The crowds of Iowans who attend political rallies are familiar with long waits, shifting from foot to tired foot and bouncing slightly to the background music while wishing they brought a snack.
These crowds are also familiar with the stillness just before a candidate’s “walk-on” song plays.
A podium stands alone next to the Old Capitol Building as the flag atop of the gold dome ripples gently.
Cars slow near Gilbert Street to see why a crowd has gathered on a Monday, but no one honks. Instead, curious heads swivel to catch a glimpse of the platform.
An American flag hovers over an empty stage near the IMU as the sun sets over the Iowa River. The sky, full of purple and pink, creates dramatic lighting for a scene already filled with anticipation.
Suddenly, the music starts.
The crowd comes alive, waving signs and cheering. It is as though a switch has been thrown. This song is the signal the crowd has been waiting for: the person they have watched on TV and waited to see for hours is about to appear. As speakers blare, children, students, and adults clap until their hands sting and shout until their throats burn.
Bernie Sanders takes his place behind the podium. Pete Buttigieg steps onto a raised platform. Elizabeth Warren climbs the stairs and takes the microphone. All of them wave, all of them smile, and all of them blast the song they’ve chosen as their anthem.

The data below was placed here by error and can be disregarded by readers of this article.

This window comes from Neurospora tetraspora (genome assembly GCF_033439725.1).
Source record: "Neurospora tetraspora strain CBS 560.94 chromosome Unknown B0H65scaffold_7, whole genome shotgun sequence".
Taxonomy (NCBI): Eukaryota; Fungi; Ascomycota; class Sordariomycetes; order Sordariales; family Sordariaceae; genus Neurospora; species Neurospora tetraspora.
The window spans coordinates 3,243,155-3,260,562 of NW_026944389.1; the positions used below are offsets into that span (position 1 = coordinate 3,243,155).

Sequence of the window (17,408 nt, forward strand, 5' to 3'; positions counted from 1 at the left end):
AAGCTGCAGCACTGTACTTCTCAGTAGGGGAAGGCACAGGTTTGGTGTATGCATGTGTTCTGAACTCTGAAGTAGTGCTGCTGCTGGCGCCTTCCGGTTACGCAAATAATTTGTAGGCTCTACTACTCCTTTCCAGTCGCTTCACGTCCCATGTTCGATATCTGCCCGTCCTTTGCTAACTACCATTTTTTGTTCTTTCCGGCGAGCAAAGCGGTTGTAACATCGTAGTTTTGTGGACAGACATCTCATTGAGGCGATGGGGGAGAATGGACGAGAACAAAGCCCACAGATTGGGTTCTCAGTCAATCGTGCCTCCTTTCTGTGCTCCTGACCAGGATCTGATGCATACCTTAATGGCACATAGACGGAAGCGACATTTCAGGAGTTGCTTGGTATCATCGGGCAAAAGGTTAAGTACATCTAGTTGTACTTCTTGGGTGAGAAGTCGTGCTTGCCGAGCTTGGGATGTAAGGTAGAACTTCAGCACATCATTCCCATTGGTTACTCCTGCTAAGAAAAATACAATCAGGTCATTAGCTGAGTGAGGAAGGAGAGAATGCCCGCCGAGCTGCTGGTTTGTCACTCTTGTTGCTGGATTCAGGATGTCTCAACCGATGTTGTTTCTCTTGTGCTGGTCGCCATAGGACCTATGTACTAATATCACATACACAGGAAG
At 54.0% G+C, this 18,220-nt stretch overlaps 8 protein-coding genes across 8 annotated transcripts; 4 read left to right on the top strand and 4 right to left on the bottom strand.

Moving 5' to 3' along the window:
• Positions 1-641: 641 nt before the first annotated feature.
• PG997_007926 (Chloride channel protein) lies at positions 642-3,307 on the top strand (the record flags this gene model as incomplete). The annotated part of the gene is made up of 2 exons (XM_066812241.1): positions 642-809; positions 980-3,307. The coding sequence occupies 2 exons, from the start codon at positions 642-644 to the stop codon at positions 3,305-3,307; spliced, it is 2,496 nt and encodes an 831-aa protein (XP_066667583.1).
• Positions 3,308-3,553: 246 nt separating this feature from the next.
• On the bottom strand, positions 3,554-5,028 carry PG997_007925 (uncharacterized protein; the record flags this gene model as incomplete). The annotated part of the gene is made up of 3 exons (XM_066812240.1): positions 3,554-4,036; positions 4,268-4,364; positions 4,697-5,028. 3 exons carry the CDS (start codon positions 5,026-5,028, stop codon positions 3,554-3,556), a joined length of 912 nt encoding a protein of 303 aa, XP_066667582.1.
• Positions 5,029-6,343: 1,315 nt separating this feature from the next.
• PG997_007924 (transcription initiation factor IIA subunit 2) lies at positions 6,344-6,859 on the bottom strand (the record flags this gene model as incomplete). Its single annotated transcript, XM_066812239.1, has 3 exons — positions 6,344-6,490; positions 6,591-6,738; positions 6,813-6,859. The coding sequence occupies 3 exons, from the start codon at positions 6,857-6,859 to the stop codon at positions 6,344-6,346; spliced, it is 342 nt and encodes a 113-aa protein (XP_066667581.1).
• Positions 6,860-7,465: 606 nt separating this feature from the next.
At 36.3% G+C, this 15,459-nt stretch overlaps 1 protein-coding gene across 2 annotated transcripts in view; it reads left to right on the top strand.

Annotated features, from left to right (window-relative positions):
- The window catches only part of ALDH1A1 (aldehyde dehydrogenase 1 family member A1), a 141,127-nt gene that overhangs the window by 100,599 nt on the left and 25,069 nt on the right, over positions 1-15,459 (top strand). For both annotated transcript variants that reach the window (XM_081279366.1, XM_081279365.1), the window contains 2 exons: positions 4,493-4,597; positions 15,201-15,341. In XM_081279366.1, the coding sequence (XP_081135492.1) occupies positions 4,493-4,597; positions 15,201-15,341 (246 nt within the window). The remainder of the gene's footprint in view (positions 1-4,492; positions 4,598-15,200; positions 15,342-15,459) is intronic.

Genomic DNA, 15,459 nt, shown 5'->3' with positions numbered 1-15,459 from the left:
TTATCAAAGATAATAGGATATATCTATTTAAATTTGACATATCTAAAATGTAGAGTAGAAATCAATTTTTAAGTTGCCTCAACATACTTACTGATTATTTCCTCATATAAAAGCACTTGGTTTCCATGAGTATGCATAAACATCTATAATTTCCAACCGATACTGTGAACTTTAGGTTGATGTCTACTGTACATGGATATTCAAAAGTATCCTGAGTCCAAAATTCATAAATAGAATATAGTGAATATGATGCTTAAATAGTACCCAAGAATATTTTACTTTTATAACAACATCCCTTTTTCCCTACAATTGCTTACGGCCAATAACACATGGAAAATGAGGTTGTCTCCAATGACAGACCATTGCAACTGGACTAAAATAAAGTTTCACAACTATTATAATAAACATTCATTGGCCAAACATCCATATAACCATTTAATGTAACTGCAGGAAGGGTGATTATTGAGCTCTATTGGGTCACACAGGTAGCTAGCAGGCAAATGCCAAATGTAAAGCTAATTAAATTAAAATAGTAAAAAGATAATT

In response to 2020 Iowa Democratic caucuses, each candidate has spent her or his fair share of time in Iowa. Candidate John Delaney even visited every single county in the state, so it’s not an exaggeration to think of Iowa as the political “belle of the ball.”
These rallies are accompanied by a brand-building tool that each candidate uses to their advantage: a campaign playlist and “walk-on” song.
Timothy Hagle, UI professor of political science, said the music entertains people during long waits, matches the atmosphere of an event, and helps maintain a candidate’s brand through types of artists, genres, and lyrics.
“[Candidate’s music] can be reactionary or it can build messages and ideas …” Hagle said. “Trump uses ‘You Can’t Always Get What You Want’ by the Rolling Stones. It seems like more of a response to people who don’t like him, like he’s trolling them.”
Listen: ‘You Can’t Always Get What You Want’ by the Rolling Stone
As candidates come and go in Iowa, it’s important to look at the messages they value in music. Unlike understanding policy and tuning into debates, music is accessible and understandable to all, no matter political experience.
“[Music choice] reflects the candidate as a decision maker: their choices, what they’re deciding to emphasize about themselves as candidates, who they’re trying to reach,” Mathew Swiatlowski, Professor of American Studies, said. “All these things matter. Culture matters.”
Here is the list of seven candidates’ walk-on songs for your listening and politically analytical pleasure.